Cast Replica, Votive of Snake Goddess
Crete, Palace of Knossos
ca. 1750-1580 B.C.E.
Materials: original of faience
This object is a cast replica of a votive found in the excavation of the Palace of Knossos on the island of Crete in 1903. The leader of the excavation was Sir Arthur Evans. The original statue was found in an area of the palace named the Temple Repositories. Evans named the figure in this votive the Snake Goddess because of the repeated theme of snakes throughout the palace compound. For the Minoans, snakes were honored for their ability to shed their skins and resurrect themselves. This votive was found with another statue of a woman with snakes, and the two are thought to be a pair. However, the two objects have definite distinctions between them.
The original votive shows the woman with a full bell skirt, short apron, tight shirt exposing the chest, and arms raised above her head. The other statue shows a woman in a similar shaped skirt and tight shirt but her arms are raised out in front of her instead over her head. Some scholars still debate, which representation of the woman is the snake goddess and which is the snake princess.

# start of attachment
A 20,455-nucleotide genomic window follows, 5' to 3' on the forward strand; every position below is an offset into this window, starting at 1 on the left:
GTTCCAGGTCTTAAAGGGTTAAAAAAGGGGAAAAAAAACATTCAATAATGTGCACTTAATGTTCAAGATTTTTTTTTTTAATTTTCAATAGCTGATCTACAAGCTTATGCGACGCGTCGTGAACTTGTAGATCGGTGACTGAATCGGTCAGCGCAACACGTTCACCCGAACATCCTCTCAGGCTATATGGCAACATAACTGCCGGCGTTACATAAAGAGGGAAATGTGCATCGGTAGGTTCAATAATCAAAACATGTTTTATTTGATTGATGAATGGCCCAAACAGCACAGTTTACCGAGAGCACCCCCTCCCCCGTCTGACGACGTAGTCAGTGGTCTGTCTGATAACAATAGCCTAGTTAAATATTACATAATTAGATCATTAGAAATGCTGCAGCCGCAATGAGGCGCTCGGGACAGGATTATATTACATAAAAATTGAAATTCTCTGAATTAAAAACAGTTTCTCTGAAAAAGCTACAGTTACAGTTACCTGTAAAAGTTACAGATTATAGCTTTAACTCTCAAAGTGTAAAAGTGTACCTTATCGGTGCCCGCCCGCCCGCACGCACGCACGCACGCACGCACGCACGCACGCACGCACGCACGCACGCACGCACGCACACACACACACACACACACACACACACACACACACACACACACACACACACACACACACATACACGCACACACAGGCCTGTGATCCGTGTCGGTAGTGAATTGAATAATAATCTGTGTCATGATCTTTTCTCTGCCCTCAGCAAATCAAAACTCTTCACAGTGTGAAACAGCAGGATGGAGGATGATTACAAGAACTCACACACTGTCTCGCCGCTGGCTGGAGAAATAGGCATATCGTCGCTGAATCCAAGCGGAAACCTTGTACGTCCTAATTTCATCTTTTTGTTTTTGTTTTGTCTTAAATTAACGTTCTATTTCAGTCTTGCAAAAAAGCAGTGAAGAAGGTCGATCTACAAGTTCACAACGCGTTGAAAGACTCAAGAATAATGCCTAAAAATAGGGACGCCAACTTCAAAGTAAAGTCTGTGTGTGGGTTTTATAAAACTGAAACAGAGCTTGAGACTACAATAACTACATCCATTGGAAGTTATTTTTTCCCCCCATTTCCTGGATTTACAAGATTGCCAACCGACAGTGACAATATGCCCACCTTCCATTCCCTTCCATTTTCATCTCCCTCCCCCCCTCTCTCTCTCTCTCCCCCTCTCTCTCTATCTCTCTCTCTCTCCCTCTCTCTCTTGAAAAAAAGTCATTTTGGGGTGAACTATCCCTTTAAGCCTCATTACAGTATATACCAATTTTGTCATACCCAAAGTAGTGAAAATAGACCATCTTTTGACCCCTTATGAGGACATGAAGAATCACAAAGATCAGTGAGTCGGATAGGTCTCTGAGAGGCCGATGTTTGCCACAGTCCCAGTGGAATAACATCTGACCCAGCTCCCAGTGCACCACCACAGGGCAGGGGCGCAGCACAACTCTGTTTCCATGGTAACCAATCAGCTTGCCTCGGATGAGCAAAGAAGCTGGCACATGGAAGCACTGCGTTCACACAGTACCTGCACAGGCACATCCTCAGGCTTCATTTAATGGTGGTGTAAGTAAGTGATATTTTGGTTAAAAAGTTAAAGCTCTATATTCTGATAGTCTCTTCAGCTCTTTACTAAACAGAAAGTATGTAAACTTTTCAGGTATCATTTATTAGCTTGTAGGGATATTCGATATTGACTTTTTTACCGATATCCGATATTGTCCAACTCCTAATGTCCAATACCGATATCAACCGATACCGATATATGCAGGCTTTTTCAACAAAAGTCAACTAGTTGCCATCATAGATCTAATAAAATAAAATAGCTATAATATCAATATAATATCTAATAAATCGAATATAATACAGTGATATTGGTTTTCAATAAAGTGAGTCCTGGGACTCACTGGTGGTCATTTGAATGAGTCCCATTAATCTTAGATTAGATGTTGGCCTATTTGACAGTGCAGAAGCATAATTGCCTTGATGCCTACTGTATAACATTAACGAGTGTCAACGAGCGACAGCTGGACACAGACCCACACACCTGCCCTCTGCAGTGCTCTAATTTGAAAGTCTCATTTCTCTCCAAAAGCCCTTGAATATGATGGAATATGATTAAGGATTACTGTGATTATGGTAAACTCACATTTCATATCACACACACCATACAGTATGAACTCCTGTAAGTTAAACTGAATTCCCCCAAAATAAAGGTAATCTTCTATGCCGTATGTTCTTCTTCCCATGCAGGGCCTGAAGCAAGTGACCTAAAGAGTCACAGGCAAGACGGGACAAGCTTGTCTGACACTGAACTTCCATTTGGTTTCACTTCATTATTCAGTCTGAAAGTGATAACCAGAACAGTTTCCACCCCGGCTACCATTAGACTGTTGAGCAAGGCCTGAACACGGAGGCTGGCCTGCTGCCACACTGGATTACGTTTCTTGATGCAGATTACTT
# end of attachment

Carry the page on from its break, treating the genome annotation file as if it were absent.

As a method of understanding the Minoan culture, objects such as this one have been helpful, since scholars do not have a complete written record for the Minoans. Current research indicates that literacy was not widespread in Minoan culture and may have been strictly confined to the palaces. Additionally, most of the evidence of Minoan writing (Linear A) is found only on seals. Many think that because the figure of the Snake Goddess is prevalent in the palace artwork then they may have been a matriarchal society and worshiped primarily female deities. This has been used as evidence that Minoan society focused on fertility instead of warfare, and has given Minoan culture a much more peaceful reputation than their mainland counterparts, the Myceneans.